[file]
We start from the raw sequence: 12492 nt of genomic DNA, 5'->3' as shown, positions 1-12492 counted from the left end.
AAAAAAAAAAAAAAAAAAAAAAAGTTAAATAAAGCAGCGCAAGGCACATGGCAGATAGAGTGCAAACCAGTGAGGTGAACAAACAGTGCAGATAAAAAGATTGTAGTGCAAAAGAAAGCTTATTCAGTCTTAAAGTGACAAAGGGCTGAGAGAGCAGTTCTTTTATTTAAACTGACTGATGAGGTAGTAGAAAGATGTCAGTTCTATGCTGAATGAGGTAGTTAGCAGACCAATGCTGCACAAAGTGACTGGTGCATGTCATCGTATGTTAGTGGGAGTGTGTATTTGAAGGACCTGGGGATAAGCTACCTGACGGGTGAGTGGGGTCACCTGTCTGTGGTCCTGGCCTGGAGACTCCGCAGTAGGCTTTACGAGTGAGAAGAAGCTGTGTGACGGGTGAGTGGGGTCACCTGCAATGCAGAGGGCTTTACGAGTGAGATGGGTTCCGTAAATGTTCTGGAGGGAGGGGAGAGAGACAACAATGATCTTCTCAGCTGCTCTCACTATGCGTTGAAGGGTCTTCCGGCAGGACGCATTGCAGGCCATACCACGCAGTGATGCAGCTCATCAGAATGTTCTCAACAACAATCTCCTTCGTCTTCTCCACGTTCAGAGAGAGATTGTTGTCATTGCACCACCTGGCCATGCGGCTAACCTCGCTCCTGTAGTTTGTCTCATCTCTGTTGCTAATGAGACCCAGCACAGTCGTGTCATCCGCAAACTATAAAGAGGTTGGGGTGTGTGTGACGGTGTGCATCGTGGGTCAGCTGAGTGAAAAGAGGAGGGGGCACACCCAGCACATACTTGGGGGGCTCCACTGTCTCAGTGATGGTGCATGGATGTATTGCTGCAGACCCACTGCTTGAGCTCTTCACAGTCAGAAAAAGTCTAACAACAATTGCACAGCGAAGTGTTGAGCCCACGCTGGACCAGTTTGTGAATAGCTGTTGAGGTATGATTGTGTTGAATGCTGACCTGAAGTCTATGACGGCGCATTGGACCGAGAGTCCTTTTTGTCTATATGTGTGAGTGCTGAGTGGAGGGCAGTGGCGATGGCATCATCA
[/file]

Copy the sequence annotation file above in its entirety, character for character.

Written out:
We start from the raw sequence: 12492 nt of genomic DNA, 5'->3' as shown, positions 1-12492 counted from the left end.
AAAAAAAAAAAAAAAAAAAAAAAGTTAAATAAAGCAGCGCAAGGCACATGGCAGATAGAGTGCAAACCAGTGAGGTGAACAAACAGTGCAGATAAAAAGATTGTAGTGCAAAAGAAAGCTTATTCAGTCTTAAAGTGACAAAGGGCTGAGAGAGCAGTTCTTTTATTTAAACTGACTGATGAGGTAGTAGAAAGATGTCAGTTCTATGCTGAATGAGGTAGTTAGCAGACCAATGCTGCACAAAGTGACTGGTGCATGTCATCGTATGTTAGTGGGAGTGTGTATTTGAAGGACCTGGGGATAAGCTACCTGACGGGTGAGTGGGGTCACCTGTCTGTGGTCCTGGCCTGGAGACTCCGCAGTAGGCTTTACGAGTGAGAAGAAGCTGTGTGACGGGTGAGTGGGGTCACCTGCAATGCAGAGGGCTTTACGAGTGAGATGGGTTCCGTAAATGTTCTGGAGGGAGGGGAGAGAGACAACAATGATCTTCTCAGCTGCTCTCACTATGCGTTGAAGGGTCTTCCGGCAGGACGCATTGCAGGCCATACCACGCAGTGATGCAGCTCATCAGAATGTTCTCAACAACAATCTCCTTCGTCTTCTCCACGTTCAGAGAGAGATTGTTGTCATTGCACCACCTGGCCATGCGGCTAACCTCGCTCCTGTAGTTTGTCTCATCTCTGTTGCTAATGAGACCCAGCACAGTCGTGTCATCCGCAAACTATAAAGAGGTTGGGGTGTGTGTGACGGTGTGCATCGTGGGTCAGCTGAGTGAAAAGAGGAGGGGGCACACCCAGCACATACTTGGGGGGCTCCACTGTCTCAGTGATGGTGCATGGATGTATTGCTGCAGACCCACTGCTTGAGCTCTTCACAGTCAGAAAAAGTCTAACAACAATTGCACAGCGAAGTGTTGAGCCCACGCTGGACCAGTTTGTGAATAGCTGTTGAGGTATGATTGTGTTGAATGCTGACCTGAAGTCTATGACGGCGCATTGGACCGAGAGTCCTTTTTGTCTATATGTGTGAGTGCTGAGTGGAGGGCAGTGGCGATGGCATCATCA